Addiction in Gulfport, Mississippi
Situated on the coast of the Gulf of Mexico, Gulfport is the second-largest city in the state of Mississippi. The picturesque town’s white sandy beaches and renowned seafood make Gulfport a popular destination for tourists. However, drug overdose deaths and substance abuse rates in the area have been on a steady incline over the past few years. Much of the substance abuse in Gulfport is due to prescription opioids and illicit drugs, particularly meth.
The Opioid Crisis
Mississippi ranks 5th in the United States for most opioid prescriptions dispensed per capita, dispensing enough for each resident to have about 70 pills in 2016. Between the years 2013-2016, there were 563 overdose deaths in Mississippi, and approximately 481 of those deaths were due to an opioid drug. Opioids are a classification of drugs that are derived from, or a synthetic version of, opium. Many prescription pain management medications are opioids, making them easily accessible, despite the fact that they are extremely addictive. The most common opioids involved in overdoses in Mississippi include:
To fight against the growing opioid epidemic, Mississippi launched the Stand Up, Mississippi campaign and the Mississippi Prescription Monitoring Program to help keep track of controlled prescription drugs to minimize potential for abuse, diversion, and addiction. There are currently 5 different safe prescription drop-off locations for unused or expired opioids located throughout Gulfport.
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Meth Abuse and Trafficking in Gulfport
Meth is the second-leading cause of overdose deaths in Mississippi, behind only opioids, and 60% of all drug treatment programs within the state cite a high prevalence of meth abuse among admissions. Gulfport is a city that particularly struggles with meth, as 42% of drug rehabilitation admissions in Harrison County (which includes Gulfport) were for meth abuse. Meth is an extremely addictive and potent illicit drug that is often easier for people with a lower income to obtain than other drugs like prescription opioids or heroin. Meth is especially devastating to the community because of the adverse mental and physical effects it produces.
[Meth users] go on binges where they won’t eat or sleep, and they take the drug for several days in a row. Anything that interferes with that drug use is almost a threat to survival. That includes taking care of children or going to work – it threatens the ability to get this high again.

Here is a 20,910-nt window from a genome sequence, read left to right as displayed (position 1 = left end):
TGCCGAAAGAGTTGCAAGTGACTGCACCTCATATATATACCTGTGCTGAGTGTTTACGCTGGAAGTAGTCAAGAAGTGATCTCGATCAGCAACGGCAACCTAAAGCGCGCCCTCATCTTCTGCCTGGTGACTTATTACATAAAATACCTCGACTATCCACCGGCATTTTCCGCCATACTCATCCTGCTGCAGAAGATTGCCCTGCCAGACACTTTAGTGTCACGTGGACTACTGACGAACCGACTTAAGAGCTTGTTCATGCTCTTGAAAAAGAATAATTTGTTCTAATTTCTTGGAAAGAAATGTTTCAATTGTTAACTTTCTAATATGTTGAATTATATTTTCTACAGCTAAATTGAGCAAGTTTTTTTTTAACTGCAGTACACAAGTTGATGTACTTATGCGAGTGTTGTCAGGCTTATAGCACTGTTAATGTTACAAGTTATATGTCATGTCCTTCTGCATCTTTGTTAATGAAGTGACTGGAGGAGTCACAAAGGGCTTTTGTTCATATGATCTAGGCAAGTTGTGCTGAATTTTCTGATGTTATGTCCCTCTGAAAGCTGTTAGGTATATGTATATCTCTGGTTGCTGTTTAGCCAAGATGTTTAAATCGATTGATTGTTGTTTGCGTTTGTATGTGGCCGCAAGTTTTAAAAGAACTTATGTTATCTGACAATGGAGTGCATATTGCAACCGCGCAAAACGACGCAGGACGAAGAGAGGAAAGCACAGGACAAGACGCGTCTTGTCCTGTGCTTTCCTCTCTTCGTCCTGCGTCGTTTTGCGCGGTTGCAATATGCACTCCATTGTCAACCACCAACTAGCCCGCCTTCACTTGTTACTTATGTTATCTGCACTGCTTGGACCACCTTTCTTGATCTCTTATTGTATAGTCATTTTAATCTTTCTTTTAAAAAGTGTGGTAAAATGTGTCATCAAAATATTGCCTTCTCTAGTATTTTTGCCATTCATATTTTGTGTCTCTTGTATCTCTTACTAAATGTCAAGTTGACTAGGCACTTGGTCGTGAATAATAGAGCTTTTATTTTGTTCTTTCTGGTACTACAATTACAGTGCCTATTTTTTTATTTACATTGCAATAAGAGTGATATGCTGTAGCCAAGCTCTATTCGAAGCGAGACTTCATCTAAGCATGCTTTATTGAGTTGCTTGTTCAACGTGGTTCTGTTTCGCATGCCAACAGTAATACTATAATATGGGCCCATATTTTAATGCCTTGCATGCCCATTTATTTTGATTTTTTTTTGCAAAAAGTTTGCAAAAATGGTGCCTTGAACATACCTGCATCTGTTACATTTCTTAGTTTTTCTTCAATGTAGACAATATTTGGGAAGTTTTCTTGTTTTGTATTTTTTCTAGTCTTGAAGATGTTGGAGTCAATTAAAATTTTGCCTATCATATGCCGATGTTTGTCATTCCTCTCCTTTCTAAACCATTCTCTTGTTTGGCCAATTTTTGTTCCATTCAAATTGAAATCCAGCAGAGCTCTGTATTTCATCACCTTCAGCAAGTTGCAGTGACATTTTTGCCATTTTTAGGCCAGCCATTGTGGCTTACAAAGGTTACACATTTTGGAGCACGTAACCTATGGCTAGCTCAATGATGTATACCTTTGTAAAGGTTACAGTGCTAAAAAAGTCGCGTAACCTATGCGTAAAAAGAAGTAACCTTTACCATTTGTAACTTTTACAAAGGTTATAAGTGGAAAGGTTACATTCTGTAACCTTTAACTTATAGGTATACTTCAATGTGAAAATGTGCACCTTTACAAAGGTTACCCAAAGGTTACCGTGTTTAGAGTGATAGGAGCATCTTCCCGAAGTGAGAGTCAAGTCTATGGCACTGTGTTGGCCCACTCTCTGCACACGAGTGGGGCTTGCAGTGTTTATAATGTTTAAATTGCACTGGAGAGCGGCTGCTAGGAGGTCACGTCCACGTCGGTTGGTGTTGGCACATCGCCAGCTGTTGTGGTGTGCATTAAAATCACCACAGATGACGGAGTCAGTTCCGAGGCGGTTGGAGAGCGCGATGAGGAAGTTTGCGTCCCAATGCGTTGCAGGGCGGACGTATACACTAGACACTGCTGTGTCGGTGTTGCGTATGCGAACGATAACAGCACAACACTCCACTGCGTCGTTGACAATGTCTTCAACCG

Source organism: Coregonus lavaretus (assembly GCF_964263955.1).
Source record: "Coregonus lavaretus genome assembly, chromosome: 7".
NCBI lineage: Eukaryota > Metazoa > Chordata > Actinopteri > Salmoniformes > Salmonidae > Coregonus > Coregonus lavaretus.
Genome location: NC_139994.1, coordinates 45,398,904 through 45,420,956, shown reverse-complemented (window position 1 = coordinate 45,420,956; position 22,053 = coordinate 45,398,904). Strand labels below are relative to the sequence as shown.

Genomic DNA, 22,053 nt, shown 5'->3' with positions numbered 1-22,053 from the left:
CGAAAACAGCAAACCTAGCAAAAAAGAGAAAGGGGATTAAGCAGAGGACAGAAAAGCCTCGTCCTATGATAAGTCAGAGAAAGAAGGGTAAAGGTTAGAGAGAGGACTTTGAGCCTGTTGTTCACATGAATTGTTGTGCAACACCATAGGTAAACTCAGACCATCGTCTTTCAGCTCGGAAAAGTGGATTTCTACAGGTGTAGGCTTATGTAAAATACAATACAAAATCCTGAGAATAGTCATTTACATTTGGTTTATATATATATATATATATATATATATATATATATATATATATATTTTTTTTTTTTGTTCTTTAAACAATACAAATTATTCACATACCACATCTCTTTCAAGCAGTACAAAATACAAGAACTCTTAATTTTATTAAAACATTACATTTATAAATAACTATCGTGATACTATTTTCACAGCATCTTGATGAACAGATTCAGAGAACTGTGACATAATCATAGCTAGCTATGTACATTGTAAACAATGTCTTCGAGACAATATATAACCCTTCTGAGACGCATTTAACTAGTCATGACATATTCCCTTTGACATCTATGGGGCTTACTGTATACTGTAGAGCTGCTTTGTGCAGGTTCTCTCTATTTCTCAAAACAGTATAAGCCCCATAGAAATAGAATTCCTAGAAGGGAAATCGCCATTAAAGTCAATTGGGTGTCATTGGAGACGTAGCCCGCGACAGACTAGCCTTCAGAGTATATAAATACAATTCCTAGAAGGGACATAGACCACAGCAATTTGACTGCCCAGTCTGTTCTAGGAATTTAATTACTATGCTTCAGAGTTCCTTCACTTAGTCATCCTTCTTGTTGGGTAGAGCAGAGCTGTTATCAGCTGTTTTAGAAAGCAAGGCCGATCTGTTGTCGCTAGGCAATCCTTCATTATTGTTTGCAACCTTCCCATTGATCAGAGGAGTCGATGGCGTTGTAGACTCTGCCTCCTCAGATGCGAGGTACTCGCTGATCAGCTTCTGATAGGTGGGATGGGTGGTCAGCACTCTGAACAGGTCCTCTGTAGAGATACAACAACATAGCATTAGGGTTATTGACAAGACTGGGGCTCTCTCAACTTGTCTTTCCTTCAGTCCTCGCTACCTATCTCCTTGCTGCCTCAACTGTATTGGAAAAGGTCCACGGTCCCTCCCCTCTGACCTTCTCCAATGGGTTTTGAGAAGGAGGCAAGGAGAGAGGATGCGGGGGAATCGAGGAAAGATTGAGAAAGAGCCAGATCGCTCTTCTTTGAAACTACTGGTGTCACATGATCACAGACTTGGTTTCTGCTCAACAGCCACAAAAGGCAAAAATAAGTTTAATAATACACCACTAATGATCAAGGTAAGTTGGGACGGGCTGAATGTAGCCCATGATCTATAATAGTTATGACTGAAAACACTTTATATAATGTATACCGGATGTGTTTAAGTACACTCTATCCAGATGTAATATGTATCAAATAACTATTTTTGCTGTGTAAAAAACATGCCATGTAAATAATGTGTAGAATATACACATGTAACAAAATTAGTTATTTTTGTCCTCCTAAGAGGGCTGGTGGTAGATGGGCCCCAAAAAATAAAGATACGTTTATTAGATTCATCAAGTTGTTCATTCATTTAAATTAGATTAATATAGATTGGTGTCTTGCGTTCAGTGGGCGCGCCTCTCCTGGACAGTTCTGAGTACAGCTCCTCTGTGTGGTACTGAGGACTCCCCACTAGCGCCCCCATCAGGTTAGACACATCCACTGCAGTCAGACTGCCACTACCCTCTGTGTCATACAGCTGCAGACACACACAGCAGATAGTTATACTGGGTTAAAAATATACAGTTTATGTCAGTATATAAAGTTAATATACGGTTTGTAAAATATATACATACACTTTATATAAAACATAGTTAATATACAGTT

It was originally thought that the 2010 bill that passed a ban on the sale of pseudoephedrine (the primary ingredient in the manufacture of meth) without a prescription would resolve the issue of meth within the state of Mississippi; however, methamphetamine abuse rates have remained much the same. Although the number of meth labs have decreased, meth is still a huge threat due to the high amount of drug trafficking in the area. Mexican cartels filled the state’s supply and demand need for meth with a more potent and purer form of the drug. Gulfport is an ideal location for drug smuggling and trafficking, as it is an easy access site for Mexican drug cartels by being located on the coast of the Gulf of Mexico. Hundreds of kilos of meth have been found within Mississippi and throughout the Gulfport region over the past few years, which have been the product of Mexican drug cartels and super labs.
In response to the growing trafficking issue in the surrounding areas of Mississippi, Alabama, and Louisiana, the Office of National Drug Control Policy created the Gulf Coast High Intensity Drug Trafficking Area initiative to reduce illicit drug availability and eliminate drug trafficking organizations in the region and beyond. The biggest drug threats identified in the Gulf Coast HIDTA include meth, crack cocaine, and heroin. The Gulf Coast HIDTA supports five drug task forces and one training initiative in Mississippi. The task forces, working in the Gulfport, Jackson, Pascagoula, and Oxford areas, target the most significant drug trafficking organizations operating in Mississippi. In 2010 alone, the Gulf Coast HIDTA task forces disrupted or dismantled over 35 significant drug trafficking organizations throughout the state.
Substance Abuse Statistics for Gulfport
47.9% of Harrison County adults reported alcohol use in the past 30 days.
2.5% of Harrison County residents admitted to increasing their prescription drug use without a doctor’s order in the past 30 days.
In Harrison County, 14.4% of residents reported binge drinking within the past 30 days.
Addiction Treatment in Gulfport
One of the most important steps in recovery is making the decision to move forward from addiction and seek out a sober lifestyle. If you’re someone struggling with addiction in the Gulfport area, there are multiple inpatient and outpatient rehabilitation options available to you. Gulfport is served by the Harrison County Health Department in which public mental health treatment services are provided through state-run facilities, regional community health centers, and non-profit community-based providers. If you’re ready to end your battle with addiction, contact a dedicated treatment provider to find out which treatment option is best for you.